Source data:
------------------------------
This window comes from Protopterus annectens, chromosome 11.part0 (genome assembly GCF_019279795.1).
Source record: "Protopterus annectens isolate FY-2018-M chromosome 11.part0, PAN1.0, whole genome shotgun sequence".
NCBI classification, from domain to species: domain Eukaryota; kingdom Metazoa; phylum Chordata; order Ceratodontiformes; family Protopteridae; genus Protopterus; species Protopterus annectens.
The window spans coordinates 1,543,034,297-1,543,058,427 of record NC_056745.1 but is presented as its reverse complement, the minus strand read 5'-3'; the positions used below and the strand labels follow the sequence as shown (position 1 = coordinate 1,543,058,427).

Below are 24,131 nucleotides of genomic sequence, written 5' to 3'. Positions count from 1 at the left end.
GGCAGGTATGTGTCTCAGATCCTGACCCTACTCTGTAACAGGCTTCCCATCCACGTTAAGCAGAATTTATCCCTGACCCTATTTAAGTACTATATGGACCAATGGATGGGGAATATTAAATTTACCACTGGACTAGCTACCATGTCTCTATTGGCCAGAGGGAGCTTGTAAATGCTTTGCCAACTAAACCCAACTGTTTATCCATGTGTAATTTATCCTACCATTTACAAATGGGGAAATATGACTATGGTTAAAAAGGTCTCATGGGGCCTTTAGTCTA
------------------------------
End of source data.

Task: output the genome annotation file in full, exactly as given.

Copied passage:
This window comes from Protopterus annectens, chromosome 11.part0 (genome assembly GCF_019279795.1).
Source record: "Protopterus annectens isolate FY-2018-M chromosome 11.part0, PAN1.0, whole genome shotgun sequence".
NCBI classification, from domain to species: domain Eukaryota; kingdom Metazoa; phylum Chordata; order Ceratodontiformes; family Protopteridae; genus Protopterus; species Protopterus annectens.
The window spans coordinates 1,543,034,297-1,543,058,427 of record NC_056745.1 but is presented as its reverse complement, the minus strand read 5'-3'; the positions used below and the strand labels follow the sequence as shown (position 1 = coordinate 1,543,058,427).

Below are 24,131 nucleotides of genomic sequence, written 5' to 3'. Positions count from 1 at the left end.
GGCAGGTATGTGTCTCAGATCCTGACCCTACTCTGTAACAGGCTTCCCATCCACGTTAAGCAGAATTTATCCCTGACCCTATTTAAGTACTATATGGACCAATGGATGGGGAATATTAAATTTACCACTGGACTAGCTACCATGTCTCTATTGGCCAGAGGGAGCTTGTAAATGCTTTGCCAACTAAACCCAACTGTTTATCCATGTGTAATTTATCCTACCATTTACAAATGGGGAAATATGACTATGGTTAAAAAGGTCTCATGGGGCCTTTAGTCTA